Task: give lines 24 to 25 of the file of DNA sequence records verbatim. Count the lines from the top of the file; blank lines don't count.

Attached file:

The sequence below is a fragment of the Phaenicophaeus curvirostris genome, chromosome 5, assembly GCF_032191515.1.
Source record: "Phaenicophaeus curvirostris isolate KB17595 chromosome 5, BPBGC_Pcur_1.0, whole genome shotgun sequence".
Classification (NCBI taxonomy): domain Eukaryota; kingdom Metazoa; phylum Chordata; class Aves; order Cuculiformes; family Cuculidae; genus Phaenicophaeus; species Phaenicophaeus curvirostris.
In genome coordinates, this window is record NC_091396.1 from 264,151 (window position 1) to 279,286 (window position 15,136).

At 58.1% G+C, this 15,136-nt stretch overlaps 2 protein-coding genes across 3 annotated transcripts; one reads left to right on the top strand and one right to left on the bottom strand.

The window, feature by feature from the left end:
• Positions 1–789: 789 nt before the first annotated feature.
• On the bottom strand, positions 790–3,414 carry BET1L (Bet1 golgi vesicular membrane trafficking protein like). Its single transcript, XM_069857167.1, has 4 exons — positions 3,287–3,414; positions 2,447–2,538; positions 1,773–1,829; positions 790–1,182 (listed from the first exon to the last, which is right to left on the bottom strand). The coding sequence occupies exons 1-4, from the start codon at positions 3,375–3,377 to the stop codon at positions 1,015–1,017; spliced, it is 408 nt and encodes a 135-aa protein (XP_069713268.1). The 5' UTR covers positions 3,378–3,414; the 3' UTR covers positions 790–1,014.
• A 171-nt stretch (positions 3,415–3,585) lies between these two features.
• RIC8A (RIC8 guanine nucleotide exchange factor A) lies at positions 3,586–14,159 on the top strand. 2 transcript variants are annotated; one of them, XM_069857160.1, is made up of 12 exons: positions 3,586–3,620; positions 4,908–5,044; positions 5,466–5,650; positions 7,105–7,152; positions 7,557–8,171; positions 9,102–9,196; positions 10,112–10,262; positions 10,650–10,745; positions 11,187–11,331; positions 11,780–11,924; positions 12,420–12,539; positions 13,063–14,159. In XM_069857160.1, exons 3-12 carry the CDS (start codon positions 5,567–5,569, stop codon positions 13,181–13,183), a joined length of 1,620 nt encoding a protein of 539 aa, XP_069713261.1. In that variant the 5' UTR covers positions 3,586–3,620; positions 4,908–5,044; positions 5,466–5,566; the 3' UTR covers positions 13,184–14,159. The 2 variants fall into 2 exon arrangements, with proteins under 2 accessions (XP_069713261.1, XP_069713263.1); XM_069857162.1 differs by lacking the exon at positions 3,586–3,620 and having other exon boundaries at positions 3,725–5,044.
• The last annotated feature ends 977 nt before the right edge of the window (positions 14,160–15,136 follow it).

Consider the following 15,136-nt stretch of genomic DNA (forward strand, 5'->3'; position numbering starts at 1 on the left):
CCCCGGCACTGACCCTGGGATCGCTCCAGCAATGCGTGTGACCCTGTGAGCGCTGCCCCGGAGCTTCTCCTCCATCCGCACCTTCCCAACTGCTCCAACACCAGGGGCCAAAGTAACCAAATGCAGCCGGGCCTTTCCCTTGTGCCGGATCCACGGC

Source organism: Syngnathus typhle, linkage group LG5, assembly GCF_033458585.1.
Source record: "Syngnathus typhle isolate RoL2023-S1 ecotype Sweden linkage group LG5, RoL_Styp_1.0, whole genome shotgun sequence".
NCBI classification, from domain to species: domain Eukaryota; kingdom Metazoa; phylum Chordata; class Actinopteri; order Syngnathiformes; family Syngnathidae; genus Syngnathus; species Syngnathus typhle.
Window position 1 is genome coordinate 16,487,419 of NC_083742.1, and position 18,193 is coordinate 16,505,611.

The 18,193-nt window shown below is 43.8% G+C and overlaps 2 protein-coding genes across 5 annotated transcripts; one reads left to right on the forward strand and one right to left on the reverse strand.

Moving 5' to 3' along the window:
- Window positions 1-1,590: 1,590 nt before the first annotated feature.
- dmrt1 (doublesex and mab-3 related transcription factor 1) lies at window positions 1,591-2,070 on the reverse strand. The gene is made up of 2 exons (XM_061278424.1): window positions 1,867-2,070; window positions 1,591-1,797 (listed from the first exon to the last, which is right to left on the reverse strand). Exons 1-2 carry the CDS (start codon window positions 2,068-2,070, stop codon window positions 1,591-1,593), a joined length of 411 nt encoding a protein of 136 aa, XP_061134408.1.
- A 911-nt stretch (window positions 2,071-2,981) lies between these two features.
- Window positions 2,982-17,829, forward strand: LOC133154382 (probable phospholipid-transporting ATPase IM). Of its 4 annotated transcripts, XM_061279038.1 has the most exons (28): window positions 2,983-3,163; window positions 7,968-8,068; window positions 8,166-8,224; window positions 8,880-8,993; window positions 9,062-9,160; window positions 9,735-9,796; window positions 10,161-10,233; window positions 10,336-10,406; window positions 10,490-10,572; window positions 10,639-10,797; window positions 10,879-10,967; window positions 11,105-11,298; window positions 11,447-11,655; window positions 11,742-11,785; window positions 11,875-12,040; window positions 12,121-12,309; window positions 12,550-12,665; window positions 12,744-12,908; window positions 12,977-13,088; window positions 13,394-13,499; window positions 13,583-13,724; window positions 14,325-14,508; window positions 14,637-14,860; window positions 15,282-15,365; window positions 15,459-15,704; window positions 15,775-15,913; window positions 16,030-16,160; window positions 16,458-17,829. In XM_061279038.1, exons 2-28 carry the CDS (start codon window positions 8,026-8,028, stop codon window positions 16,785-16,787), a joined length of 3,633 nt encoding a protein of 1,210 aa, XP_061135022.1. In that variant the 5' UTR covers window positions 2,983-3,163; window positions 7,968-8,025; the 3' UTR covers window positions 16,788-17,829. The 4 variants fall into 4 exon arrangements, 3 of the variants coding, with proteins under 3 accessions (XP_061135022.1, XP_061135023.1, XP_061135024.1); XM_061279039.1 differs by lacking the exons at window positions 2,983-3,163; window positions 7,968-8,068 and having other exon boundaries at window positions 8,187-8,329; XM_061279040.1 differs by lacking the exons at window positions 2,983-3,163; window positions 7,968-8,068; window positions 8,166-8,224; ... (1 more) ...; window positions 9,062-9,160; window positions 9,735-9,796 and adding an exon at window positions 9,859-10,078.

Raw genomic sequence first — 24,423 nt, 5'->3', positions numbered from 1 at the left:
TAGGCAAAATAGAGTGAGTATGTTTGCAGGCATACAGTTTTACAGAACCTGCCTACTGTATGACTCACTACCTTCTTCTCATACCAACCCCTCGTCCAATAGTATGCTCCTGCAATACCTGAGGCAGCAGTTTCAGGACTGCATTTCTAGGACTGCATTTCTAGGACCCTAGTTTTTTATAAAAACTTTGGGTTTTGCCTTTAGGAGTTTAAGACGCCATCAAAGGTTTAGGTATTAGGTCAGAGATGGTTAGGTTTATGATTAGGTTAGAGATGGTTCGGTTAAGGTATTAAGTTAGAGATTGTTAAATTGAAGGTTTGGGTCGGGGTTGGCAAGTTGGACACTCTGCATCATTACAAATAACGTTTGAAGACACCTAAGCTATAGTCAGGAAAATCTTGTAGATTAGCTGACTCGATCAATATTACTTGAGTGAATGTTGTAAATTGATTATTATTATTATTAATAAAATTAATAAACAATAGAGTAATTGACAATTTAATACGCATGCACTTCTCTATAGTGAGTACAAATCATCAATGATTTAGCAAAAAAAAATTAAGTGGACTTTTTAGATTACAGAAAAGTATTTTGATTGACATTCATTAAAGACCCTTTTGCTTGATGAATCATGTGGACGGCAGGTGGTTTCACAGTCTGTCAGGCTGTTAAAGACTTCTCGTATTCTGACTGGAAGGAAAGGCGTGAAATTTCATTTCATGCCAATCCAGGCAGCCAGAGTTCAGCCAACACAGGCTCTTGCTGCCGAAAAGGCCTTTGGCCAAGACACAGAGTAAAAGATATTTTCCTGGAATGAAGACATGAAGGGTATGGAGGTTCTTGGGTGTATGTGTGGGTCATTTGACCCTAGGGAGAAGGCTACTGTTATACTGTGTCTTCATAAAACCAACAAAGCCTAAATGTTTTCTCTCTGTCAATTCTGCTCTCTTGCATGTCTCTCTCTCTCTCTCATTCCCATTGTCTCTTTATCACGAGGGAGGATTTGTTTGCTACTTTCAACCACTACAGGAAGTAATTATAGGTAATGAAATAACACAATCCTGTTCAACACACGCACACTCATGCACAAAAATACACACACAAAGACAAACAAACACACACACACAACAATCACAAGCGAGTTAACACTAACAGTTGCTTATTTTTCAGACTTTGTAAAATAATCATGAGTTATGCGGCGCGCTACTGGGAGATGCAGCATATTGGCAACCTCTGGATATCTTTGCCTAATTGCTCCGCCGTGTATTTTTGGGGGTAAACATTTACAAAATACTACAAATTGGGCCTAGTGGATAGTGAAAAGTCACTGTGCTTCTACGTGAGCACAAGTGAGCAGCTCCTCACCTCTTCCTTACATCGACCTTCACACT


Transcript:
Raw genomic sequence first — 24,423 nt, 5'->3', positions numbered from 1 at the left:
TAGGCAAAATAGAGTGAGTATGTTTGCAGGCATACAGTTTTACAGAACCTGCCTACTGTATGACTCACTACCTTCTTCTCATACCAACCCCTCGTCCAATAGTATGCTCCTGCAATACCTGAGGCAGCAGTTTCAGGACTGCATTTCTAGGACTGCATTTCTAGGACCCTAGTTTTTTATAAAAACTTTGGGTTTTGCCTTTAGGAGTTTAAGACGCCATCAAAGGTTTAGGTATTAGGTCAGAGATGGTTAGGTTTATGATTAGGTTAGAGATGGTTCGGTTAAGGTATTAAGTTAGAGATTGTTAAATTGAAGGTTTGGGTCGGGGTTGGCAAGTTGGACACTCTGCATCATTACAAATAACGTTTGAAGACACCTAAGCTATAGTCAGGAAAATCTTGTAGATTAGCTGACTCGATCAATATTACTTGAGTGAATGTTGTAAATTGATTATTATTATTATTAATAAAATTAATAAACAATAGAGTAATTGACAATTTAATACGCATGCACTTCTCTATAGTGAGTACAAATCATCAATGATTTAGCAAAAAAAAATTAAGTGGACTTTTTAGATTACAGAAAAGTATTTTGATTGACATTCATTAAAGACCCTTTTGCTTGATGAATCATGTGGACGGCAGGTGGTTTCACAGTCTGTCAGGCTGTTAAAGACTTCTCGTATTCTGACTGGAAGGAAAGGCGTGAAATTTCATTTCATGCCAATCCAGGCAGCCAGAGTTCAGCCAACACAGGCTCTTGCTGCCGAAAAGGCCTTTGGCCAAGACACAGAGTAAAAGATATTTTCCTGGAATGAAGACATGAAGGGTATGGAGGTTCTTGGGTGTATGTGTGGGTCATTTGACCCTAGGGAGAAGGCTACTGTTATACTGTGTCTTCATAAAACCAACAAAGCCTAAATGTTTTCTCTCTGTCAATTCTGCTCTCTTGCATGTCTCTCTCTCTCTCTCATTCCCATTGTCTCTTTATCACGAGGGAGGATTTGTTTGCTACTTTCAACCACTACAGGAAGTAATTATAGGTAATGAAATAACACAATCCTGTTCAACACACGCACACTCATGCACAAAAATACACACACAAAGACAAACAAACACACACACACAACAATCACAAGCGAGTTAACACTAACAGTTGCTTATTTTTCAGACTTTGTAAAATAATCATGAGTTATGCGGCGCGCTACTGGGAGATGCAGCATATTGGCAACCTCTGGATATCTTTGCCTAATTGCTCCGCCGTGTATTTTTGGGGGTAAACATTTACAAAATACTACAAATTGGGCCTAGTGGATAGTGAAAAGTCACTGTGCTTCTACGTGAGCACAAGTGAGCAGCTCCTCACCTCTTCCTTACATCGACCTTCACACT